February 2, 2012
Weekly Language Usage Tips: cut and dry or cut and dried & hoist with his own petard
Before we start today’s wlut, I wanted to follow-up on our semicolon discussion of last week. Not long after I sent out the wlut, a reader wrote:
So you can mix semicolons and commas to separate items after a colon—the deciding factor is whether or not there are internal commas in the items?
Oops! That’s not what I meant at all. Once you have to use a semicolon, you need to use it to separate all items in the list even if they don’t have internal commas.
Providers may find this intervention compelling for its potential to reduce staffing needs, including physicians, nurses, and other staff; facilitate communication among health care providers; supply a platform for the management of data; and for other reasons.
Even though there are no internal commas in the second and third items, semicolons are still needed. And it doesn’t matter where the item with internal commas is in the sentence. Once you see the need for a semicolon, all items need to be separated by semicolons.
Providers may find this intervention compelling for its potential to facilitate communication among health care providers; reduce staffing needs, including physicians, nurses, and other staff; supply a platform for the management of data; and for other reasons.
This week we look at a couple of expressions that a reader noticed were being used incorrectly.
Tip 1: Cut and dry or cut and dried?
A reader writes:
Common expressions that might benefit from some discussion in wlut:
When a task is so routine that we can do it pretty much on autopilot, people often describe it as “cut and dry.” I have always said “cut and dried,” on the theory that this is an agricultural metaphor that refers to hay or tobacco (or something like that) that is already brought in from the fields (cut) and ready for use or long term storage (dried). So: “dry” or “dried”?
The reader is absolutely right. The expression is ‘cut and dried’ although ‘cut and dry’ is a common mistake. Whether it is an agricultural metaphor or should be attributed to some other sector or industry is a topic of some debate.
And the contestants are:
Some think that is referring to cutting slices of meat to dry in the sun, so the meat will become jerky and last over long travels.
Others use a lumber metaphor and think of planks of wood, newly sawed and drying in the sun.
[NOTE: every time I reread this, I want to use ‘sawn’ rather than ‘sawed,’ and ‘sawn’ is another correct form of the past tense of ‘saw.’]
Still others think that it refers to herbs sold in a shop as opposed to herbs that are growing.
Some note, as the reader did, that it could be related to cut hay drying in the sun.
Cut and dried tobacco is another popular choice.
I’ve also seen people opining that the expression refers to logs needing to dry before a fire can properly be set.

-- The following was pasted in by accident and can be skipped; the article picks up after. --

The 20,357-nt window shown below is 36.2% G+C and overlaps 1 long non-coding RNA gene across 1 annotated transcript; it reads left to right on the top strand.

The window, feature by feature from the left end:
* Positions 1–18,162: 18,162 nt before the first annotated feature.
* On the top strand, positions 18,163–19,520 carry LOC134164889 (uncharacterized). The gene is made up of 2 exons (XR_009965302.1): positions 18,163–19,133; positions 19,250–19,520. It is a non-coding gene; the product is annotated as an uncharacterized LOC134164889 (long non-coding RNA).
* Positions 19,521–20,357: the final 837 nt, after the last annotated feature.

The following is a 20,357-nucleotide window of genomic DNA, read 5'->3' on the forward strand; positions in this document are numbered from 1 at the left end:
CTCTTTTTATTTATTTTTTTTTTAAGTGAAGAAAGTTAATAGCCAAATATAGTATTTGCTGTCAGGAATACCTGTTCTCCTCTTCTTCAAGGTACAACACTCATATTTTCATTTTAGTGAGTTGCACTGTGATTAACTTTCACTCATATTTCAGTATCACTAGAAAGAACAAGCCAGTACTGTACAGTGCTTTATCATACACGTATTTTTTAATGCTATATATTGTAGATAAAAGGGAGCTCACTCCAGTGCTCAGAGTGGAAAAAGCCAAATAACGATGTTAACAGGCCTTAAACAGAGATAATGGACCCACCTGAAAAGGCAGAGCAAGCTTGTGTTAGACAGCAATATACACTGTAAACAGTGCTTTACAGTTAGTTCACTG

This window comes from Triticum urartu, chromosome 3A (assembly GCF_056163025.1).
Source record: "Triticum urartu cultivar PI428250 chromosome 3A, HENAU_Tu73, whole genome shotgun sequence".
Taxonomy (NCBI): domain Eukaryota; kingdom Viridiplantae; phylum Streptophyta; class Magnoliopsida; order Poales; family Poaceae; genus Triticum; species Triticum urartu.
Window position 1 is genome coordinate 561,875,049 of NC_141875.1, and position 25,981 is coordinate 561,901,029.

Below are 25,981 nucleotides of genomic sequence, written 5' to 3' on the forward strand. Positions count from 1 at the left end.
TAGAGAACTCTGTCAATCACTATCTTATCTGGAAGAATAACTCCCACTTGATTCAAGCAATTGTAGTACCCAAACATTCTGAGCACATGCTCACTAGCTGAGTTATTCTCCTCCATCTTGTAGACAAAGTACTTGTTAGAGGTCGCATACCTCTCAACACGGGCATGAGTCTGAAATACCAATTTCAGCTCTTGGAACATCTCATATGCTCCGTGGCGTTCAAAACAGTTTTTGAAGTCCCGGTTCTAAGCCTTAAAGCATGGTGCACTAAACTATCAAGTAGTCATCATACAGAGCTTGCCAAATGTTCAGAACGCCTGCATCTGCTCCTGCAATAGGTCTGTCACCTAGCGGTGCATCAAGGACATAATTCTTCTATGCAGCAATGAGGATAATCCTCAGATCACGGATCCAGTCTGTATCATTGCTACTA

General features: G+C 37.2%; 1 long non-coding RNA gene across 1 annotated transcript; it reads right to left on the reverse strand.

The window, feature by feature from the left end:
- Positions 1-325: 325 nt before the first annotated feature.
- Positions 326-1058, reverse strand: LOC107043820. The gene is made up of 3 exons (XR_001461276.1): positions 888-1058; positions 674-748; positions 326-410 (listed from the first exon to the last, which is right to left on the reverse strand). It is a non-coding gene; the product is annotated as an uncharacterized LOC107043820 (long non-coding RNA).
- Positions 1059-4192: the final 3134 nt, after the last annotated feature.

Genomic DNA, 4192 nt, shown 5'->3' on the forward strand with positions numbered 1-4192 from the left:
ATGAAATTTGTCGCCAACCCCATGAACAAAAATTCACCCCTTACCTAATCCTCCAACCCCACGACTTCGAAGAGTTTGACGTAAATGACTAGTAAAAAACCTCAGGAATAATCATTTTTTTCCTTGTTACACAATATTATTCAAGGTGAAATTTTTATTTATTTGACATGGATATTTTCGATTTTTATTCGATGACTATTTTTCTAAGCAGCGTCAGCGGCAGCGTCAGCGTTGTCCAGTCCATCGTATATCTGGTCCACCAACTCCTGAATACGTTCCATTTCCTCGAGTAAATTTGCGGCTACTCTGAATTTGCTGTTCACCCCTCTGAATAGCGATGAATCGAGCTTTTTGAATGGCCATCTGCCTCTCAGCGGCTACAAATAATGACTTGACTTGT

I’ve even found one reference to fish drying. I have no idea where that comes from.
What I love is how positive everyone is that their choice is correct. It is clear that there is nothing cut and dried about the origin of ‘cut and dried.’ Since my opinion is as baseless as everyone else’s, I’ll not address that. I just want to say that the expression means a couple of things. It means ‘routine,’ or ‘ordinary,’ but it can also mean ‘fixed’ or ‘not subject to change.’ And that makes sense, too; something that is routinized doesn’t change.
Okay, on to the next expression.
Tip 2: Hoist on one’s own petard
The same reader writes:
When someone has come to grief as a result of his or her own prior actions, is this person “hoist on (or by) his or her own petar (or petard)?
For this, there is a definitive answer for the phrase originated in Shakespeare’s Hamlet.
“For ’tis the sport to have the enginer / Hoist with his own petar…”
First, some definitions are needed. What the heck is a petard anyway? A petard was a container (could be box- or bell-shaped) that was filled with gunpowder to blow open a wall or door—basically a large bomb. When Shakespeare wrote ‘petar’ rather than ‘petard,’ there is speculation that he was making an off-color pun around the French word, péter, which refers to flatulence. But that’s neither here nor there.
And what about hoist? When Shakespeare wrote this, hoist did not mean ‘to raise or lift’ as it does today (and this is where folks are sometimes confused). Hoist was the past tense of hoise which meant ‘to throw up in the air.’
Finally, in Shakespeare’s day, the enginer was the engineer or builder of the war apparatus, in this case, the petard.
So what does this expression mean? If a petard had a faulty wick, it was apt to blow up prematurely, throwing the engineer up in the air. Shakespeare is saying that it’s fun to see the bomb builder blown up by his own bomb. We use the expression to refer to someone who was injured (figuratively) by his own device. I read recently that Governor Rick Perry was ‘hoist with his own petard’ due to the plethora of gaffes he made in his speeches and debates.
The expression is commonly used with ‘by’ or ‘on’ as well as ‘with,’ and all are correct and mean the same in this context.
For any Shakespeare buffs out there, the context in which Hamlet used this expression is this:
Claudius, Hamlet’s uncle (who, by the way, killed Hamlet’s father and married his mother) was plotting to kill Hamlet and sent two of Hamlet’s old friends (Rosencrantz and Guildenstern) to kill him. Hamlet, suspecting this treachery, arranged for his old friends to be killed instead; thus, Claudius (the engineer) was hoist by his own treacherous plan.
By the way, I loved the play Rosencrantz and Guildenstern Are Dead by Tom Stoppard when I saw it and when I read it many years ago; I strongly recommend it. You can also find the film version made in 1991, which I haven’t seen, but which stars Gary Oldman, Tim Roth, and Richard Dreyfuss. And finally, if you haven’t read Hamlet, you really should.